Shelterbelts: Plant Living Fences for Privacy

If you'd like a bit of seclusion from your neighbors, shelterbelts are living fences that can provide it — and potentially a few bonus edibles.


| May/June 1983



shelterbelts, living fences - preparing beds for planting

Stepped beds on this slope will nurture young trees and shrubs while vines climb the fence and screen the adjoining property.


Branley Allan Branson

Today's world is complex, challenging ... and crowded! Space is at a premium, and new houses are typically small and close together.

Well, some people may believe that lack of privacy is the price of progress, but I don't think that has to be the case. With a little imagination, some physical labor, and a relatively small outlay of cash, almost any property owner can establish thick shelterbelts of vegetation to cloister his or her home and land, thereby shutting out unwelcome viewers, muffling offensive sounds, and adding attractive greenery that helps to mop up excess carbon dioxide and break the force of harsh winds. Furthermore, these living fences can even provide food. After all, there's no reason why they can't include trees, shrubs, and herbs that produce edible fruits, nuts, leaves, or roots.

Outlining the Project

You'll probably want to locate your shelterbelts fairly close to your property lines to avoid later arguments with neighbors. So the first thing to do is to delineate exactly where the lines are. It will also simplify matters a great deal if you incorporate these boundaries, and all pertinent landscaping information, into a ground plan — drawn to scale, if possible — from which to work. Once the borders are clear, they should be studied to determine which areas will require heavy screening (because of an undesirable view, strong prevailing winds, or proximity to neighbors, for example), and which need only a lighter, primarily decorative treatment.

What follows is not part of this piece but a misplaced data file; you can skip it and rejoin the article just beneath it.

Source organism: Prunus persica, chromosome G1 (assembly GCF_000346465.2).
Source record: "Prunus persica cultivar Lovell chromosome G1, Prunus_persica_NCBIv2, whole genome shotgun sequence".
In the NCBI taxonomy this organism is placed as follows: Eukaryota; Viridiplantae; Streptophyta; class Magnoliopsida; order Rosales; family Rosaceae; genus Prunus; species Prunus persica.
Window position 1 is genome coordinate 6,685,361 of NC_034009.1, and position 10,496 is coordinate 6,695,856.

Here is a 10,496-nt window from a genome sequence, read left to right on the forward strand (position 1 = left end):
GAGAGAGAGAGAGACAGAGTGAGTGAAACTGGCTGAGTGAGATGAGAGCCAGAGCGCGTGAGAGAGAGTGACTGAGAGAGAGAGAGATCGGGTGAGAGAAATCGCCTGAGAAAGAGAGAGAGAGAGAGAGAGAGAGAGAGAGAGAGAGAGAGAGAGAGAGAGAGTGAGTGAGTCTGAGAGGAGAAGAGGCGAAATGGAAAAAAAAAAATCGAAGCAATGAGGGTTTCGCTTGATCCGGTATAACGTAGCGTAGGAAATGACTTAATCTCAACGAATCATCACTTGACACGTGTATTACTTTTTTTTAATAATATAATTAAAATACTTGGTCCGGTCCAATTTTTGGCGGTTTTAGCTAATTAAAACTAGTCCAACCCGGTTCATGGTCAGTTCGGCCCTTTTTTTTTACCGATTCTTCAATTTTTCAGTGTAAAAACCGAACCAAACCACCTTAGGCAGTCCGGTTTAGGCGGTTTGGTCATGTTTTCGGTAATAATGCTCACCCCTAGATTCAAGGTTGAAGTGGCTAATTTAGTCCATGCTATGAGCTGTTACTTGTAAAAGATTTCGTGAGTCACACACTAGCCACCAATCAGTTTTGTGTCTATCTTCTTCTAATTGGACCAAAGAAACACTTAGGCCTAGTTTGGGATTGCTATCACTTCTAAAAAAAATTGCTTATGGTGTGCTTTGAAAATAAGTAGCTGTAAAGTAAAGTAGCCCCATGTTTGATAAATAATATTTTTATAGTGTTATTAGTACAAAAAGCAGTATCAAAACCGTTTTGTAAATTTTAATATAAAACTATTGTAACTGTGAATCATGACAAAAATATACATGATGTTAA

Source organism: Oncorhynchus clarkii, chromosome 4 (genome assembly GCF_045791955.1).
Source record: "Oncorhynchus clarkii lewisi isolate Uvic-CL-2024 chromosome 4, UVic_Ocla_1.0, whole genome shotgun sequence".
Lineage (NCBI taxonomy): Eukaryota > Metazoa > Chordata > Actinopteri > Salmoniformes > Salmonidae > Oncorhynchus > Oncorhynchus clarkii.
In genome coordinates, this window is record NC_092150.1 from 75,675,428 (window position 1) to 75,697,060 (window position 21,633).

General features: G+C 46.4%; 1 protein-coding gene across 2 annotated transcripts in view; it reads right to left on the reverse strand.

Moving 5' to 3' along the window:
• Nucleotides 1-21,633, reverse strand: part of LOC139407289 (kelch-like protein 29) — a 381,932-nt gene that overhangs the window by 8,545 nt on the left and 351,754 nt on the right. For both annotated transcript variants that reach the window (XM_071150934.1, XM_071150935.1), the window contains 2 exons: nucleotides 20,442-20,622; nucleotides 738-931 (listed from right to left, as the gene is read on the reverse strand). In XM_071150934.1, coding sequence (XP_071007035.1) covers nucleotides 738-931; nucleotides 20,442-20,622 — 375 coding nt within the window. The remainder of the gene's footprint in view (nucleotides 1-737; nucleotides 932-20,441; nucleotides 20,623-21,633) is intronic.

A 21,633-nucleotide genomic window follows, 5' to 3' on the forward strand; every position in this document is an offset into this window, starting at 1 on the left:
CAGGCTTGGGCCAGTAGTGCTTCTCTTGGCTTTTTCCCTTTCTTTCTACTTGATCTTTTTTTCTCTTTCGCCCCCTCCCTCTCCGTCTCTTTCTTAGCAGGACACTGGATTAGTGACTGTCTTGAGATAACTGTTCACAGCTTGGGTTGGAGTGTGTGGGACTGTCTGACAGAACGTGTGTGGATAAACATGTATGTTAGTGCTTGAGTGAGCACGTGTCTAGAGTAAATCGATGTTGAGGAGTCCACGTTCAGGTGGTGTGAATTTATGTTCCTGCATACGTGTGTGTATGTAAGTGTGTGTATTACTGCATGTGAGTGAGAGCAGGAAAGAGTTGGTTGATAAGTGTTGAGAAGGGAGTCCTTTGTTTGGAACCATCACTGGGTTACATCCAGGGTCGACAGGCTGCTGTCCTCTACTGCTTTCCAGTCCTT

What to Choose

The selection of the kinds of trees, shrubs, or vines used to fill in these areas will depend on several factors, such as the climate zone in which the home is located, the type of soil, the shape and orientation of the plot, and of course the property owner's budget! 

The following list may be of some help, but before making your purchases be sure to discuss any selections with an experienced gardener who's familiar with your specific area.

VINES. These are especially effective for quick cover and can often provide temporary shelter, allowing slower growing trees and the like time to mature. Suitable varieties include clematis, English ivy, silver-lace vine, trumpet vine, Virginia creeper, and wisteria.

keith karolyi
12/6/2010 12:41:14 PM

When planning privacy plantings, remember that screening your house off completely from the street and neighbors also gives cover to anyone trying to get into your home. Nothing makes a break-in artist or home invader happier than for the homeowner to give him the cover needed to take his time to work on defeating your doors or windows. Allow enough space between your plantings and window to give privacy while also allowing your house to be visible from another angle. I screened my side windows from a neighbor's window on one side while leaving the gap between my planted screen and house visible from the street. My front window has coverage from a privet hedge out near the sidewalk but that space is visible from both neighbors houses and the corners of my lot. I get both privacy and security. If all else fails, invest in some curtains or a folding screen.






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